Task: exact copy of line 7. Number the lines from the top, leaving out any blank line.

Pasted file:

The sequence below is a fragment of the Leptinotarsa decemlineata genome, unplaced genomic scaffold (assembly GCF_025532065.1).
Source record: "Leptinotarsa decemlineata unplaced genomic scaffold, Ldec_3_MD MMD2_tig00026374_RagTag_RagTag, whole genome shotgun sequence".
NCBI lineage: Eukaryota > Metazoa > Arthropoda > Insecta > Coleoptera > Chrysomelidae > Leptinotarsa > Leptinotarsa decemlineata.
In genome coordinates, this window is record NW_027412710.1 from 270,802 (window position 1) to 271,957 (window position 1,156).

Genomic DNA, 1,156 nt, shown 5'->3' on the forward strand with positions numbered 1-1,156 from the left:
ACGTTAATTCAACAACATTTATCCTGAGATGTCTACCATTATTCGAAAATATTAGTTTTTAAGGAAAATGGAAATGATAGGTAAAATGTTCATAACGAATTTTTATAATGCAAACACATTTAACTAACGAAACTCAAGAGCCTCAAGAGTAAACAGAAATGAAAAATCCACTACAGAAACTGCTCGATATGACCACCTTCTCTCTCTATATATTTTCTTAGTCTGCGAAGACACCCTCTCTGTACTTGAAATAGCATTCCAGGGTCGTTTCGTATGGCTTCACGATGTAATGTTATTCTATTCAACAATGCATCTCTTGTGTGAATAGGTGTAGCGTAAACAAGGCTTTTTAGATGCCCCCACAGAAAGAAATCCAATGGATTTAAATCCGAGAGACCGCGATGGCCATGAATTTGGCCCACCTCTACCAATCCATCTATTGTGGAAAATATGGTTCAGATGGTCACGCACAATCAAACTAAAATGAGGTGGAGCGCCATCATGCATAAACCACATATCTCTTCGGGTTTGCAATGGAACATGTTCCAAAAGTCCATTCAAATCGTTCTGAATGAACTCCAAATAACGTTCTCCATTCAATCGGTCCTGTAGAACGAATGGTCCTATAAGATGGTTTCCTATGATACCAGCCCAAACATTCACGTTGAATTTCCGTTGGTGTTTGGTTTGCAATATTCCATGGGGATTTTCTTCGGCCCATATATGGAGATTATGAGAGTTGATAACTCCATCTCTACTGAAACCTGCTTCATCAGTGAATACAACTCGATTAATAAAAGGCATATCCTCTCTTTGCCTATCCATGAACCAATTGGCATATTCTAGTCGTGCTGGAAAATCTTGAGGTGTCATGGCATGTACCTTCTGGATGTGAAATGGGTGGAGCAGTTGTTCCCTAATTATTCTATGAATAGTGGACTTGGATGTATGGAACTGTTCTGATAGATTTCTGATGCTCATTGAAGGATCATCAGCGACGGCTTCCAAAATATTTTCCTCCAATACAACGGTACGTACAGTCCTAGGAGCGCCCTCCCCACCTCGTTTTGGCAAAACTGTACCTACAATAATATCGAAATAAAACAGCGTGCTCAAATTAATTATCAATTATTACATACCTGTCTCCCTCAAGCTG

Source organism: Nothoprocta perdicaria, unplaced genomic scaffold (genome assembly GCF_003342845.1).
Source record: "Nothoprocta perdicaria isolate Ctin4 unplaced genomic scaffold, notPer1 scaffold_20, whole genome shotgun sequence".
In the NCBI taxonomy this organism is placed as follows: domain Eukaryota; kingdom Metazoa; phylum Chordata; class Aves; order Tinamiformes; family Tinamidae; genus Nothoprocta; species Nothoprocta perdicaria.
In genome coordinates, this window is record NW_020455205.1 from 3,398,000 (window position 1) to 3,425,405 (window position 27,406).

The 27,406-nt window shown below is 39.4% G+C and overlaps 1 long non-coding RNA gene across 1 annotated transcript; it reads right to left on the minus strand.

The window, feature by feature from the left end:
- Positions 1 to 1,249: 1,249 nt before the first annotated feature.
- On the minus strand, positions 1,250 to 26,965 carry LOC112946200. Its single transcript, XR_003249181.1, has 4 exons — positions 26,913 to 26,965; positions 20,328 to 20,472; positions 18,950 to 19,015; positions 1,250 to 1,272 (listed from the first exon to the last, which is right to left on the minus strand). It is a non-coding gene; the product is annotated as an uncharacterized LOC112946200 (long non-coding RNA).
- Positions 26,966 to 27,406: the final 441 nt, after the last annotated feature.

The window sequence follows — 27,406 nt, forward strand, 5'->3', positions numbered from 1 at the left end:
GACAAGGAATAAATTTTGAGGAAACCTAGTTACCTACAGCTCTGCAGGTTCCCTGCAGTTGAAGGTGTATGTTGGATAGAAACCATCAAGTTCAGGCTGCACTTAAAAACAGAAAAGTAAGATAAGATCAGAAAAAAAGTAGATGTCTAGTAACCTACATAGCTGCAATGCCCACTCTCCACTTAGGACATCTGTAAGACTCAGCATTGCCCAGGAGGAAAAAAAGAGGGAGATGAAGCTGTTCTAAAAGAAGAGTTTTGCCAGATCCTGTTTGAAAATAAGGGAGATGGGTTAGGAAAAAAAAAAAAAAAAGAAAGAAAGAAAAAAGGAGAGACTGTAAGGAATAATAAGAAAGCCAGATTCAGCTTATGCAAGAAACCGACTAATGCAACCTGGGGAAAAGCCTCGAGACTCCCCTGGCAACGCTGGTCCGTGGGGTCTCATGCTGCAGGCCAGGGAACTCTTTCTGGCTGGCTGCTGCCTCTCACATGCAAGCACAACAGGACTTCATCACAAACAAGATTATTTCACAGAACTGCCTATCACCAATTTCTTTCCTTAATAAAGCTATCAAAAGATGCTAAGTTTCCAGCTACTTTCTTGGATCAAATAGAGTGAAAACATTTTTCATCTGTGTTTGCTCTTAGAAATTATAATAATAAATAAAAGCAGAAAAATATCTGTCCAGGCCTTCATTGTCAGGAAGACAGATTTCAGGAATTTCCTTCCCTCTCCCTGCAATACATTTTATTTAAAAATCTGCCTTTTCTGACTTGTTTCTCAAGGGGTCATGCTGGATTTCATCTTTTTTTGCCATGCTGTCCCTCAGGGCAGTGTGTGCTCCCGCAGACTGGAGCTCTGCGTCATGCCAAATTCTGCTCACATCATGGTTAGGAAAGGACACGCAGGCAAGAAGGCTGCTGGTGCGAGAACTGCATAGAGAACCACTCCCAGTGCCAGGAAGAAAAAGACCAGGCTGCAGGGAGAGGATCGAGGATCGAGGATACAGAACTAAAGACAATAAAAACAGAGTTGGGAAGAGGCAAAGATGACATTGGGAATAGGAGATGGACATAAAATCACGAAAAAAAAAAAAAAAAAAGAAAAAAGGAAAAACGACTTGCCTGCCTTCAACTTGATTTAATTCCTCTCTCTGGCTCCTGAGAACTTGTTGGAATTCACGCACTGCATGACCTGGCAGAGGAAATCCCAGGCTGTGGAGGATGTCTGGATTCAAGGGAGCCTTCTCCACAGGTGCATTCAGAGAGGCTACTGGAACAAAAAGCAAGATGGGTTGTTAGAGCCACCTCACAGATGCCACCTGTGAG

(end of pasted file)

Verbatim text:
Source organism: Nothoprocta perdicaria, unplaced genomic scaffold (genome assembly GCF_003342845.1).